Thereafter, Assembly Member Kuehl explained that this language had been deleted in order to maintain neutrality on the choice-of-law issue. Specifically, Kuehl said "[w]e somewhat (sic) with notable lack of courage, I think, decided not to jump into that question because, at the moment, the law does not either require one to be a domiciliary—at least in the statutory law— does not require this or not require this. I didn't want to go that far." In response, Burton withdrew his amendment, indicating that he might later try and reintroduce the provision.
The fact that the language specifically addressing the choice-of-law issue was deleted is relevant in how the Court construes the statute. In Jimeno v. Mobil Oil Corp., 66 F.3d 1514, 1530 (9th Cir.1995), the Ninth Circuit held that "California courts give substantial weight to the deletion of a provision during the drafting stage." The fact that the Legislature specifically considered and rejected a provision "is most persuasive to the conclusion that the act should not be construed to include the omitted provision." Id.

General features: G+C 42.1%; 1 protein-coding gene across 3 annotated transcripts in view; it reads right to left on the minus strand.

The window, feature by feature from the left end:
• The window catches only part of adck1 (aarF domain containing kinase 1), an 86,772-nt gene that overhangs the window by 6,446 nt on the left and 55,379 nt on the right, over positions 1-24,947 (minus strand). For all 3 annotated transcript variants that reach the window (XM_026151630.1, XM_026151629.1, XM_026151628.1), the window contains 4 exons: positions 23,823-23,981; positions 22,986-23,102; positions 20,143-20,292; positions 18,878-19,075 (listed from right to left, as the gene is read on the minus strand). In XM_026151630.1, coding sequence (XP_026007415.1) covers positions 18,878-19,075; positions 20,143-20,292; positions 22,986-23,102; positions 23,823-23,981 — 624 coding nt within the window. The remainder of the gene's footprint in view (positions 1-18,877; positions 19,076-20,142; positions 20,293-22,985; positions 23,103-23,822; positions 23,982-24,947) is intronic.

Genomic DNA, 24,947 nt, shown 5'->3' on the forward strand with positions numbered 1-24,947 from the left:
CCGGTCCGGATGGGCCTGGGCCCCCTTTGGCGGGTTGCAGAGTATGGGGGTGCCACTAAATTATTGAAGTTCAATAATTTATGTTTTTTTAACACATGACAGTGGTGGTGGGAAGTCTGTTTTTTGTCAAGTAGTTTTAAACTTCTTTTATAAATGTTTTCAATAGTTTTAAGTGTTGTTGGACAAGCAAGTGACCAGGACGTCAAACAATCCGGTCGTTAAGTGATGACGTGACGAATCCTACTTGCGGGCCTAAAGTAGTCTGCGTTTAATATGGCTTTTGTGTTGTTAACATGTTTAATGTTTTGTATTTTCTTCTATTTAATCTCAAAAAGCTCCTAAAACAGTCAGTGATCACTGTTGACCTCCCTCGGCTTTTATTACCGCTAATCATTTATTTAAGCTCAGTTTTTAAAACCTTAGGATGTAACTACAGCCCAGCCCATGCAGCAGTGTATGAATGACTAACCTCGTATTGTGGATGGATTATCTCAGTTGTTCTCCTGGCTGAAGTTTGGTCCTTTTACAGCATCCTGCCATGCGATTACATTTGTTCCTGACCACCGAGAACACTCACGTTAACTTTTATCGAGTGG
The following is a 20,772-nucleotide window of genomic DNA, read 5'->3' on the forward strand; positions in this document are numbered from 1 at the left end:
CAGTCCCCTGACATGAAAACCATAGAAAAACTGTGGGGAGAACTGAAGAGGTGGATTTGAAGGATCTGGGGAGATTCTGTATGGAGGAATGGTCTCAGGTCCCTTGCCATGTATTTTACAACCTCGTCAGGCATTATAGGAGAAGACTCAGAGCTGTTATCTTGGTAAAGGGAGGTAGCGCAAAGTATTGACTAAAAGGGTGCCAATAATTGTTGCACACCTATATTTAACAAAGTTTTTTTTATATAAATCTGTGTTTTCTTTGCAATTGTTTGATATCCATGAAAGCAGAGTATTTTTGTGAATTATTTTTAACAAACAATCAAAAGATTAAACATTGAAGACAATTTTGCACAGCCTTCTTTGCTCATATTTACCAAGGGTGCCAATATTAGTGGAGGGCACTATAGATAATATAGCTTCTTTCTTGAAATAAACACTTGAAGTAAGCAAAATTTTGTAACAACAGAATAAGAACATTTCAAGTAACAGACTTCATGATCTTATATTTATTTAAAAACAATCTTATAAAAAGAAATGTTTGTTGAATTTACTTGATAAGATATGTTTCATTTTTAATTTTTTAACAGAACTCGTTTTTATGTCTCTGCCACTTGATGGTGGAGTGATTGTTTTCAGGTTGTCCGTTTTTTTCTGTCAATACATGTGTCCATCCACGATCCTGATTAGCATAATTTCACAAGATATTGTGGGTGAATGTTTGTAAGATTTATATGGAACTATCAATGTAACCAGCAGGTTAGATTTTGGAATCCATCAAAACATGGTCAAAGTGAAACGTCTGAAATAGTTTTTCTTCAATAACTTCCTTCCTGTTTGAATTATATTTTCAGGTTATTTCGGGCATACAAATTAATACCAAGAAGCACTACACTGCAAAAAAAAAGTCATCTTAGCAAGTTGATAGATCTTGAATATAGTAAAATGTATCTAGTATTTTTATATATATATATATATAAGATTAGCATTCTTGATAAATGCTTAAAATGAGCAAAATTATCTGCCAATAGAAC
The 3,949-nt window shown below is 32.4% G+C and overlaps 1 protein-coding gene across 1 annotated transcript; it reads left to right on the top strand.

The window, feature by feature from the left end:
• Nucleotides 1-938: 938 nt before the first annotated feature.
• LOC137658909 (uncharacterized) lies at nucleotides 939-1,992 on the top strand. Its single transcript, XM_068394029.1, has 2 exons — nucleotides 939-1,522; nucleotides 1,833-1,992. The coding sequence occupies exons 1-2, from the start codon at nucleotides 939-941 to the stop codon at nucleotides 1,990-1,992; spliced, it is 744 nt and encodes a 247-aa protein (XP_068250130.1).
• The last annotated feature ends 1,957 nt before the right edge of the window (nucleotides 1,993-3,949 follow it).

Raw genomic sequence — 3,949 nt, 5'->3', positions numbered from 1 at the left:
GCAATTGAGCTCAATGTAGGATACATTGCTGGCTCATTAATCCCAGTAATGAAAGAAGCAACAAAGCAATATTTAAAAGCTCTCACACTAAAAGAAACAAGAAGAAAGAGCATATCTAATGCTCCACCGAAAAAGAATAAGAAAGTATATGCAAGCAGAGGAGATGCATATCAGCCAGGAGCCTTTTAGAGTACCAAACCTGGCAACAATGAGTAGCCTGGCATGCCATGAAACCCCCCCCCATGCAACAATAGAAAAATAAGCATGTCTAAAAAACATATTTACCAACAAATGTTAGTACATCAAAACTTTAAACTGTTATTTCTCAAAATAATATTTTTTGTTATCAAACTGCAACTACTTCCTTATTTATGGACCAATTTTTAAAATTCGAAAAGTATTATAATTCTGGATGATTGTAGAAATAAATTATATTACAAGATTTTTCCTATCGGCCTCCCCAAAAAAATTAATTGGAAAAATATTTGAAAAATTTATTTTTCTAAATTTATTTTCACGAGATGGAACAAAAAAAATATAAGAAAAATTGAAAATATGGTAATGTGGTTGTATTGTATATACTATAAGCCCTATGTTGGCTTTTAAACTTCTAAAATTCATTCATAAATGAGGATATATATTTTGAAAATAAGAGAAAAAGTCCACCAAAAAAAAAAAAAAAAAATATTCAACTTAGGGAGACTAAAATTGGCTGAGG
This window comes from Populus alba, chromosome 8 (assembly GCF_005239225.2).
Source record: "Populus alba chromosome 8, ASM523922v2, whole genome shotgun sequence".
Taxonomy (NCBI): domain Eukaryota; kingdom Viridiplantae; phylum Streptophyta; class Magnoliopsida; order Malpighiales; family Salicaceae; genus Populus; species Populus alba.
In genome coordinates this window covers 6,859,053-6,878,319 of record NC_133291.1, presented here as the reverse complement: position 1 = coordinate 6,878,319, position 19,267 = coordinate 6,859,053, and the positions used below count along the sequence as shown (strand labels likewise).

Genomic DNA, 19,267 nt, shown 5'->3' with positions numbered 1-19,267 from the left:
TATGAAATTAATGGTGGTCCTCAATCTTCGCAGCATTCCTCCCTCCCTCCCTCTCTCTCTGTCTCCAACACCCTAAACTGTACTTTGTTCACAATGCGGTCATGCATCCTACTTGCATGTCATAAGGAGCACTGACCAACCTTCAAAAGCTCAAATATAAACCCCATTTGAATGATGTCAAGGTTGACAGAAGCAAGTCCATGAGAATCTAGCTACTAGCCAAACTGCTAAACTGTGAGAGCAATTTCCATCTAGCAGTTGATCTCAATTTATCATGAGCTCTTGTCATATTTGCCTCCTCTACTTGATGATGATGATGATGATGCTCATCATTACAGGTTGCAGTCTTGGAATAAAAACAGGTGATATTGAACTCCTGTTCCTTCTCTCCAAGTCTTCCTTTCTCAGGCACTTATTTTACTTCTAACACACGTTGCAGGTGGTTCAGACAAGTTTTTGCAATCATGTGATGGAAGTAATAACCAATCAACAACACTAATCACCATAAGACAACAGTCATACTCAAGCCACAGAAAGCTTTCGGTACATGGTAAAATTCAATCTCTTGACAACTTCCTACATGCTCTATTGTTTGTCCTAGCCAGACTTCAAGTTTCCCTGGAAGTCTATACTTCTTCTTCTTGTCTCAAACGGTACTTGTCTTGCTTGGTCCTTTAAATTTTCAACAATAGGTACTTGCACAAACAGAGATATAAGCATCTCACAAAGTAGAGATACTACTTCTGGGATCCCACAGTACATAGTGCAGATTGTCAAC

Plaintiffs rely on the California Assembly Committee on Judiciary's Analysis of Senate Bill No. 209, as Amended March 3, 1999, that suggests the amendment that
The colloquy surrounding the amendment makes it clear that the domicile language was intentionally stricken from the bill so that the Legislature would remain neutral on the very issue decided by this Court in Cairns.
Most important is that the critical language affording non-Californians the right to sue under California law was stricken from the bill prior to its enactment by the Legislature. Plaintiffs give no reason why this language was not included in the final version of the bill. Senator Burton's attempt to resubmit the domicile language into the provision that eventually became subsection (n) is further evidence that the final language of subsection (n) did not address the domicile issue. Lastly, the fact that Assembly Member Kuehl specifically stated an intent to remain neutral on this issue, coupled with Burton's reservation of the right to reintroduce the domicile language at a later date, confirms that the plain language of subsection (n) is in conformity with the Legislature's intent in passing the bill.
b. Underlying Legislative History
As noted above, there are inherent difficulties in trying to sort through the various sources of legislative history. Both parties have supplied the Court with a multitude of sources from which they argue the Court can discern the legislature's true intent. Unfortunately, with the exception of the letter by Professor Erwin Chemerinsky, the vast majority of the evidence submitted is irrelevant to determining the issue at hand.
i. Chemerinsky, et al. Letter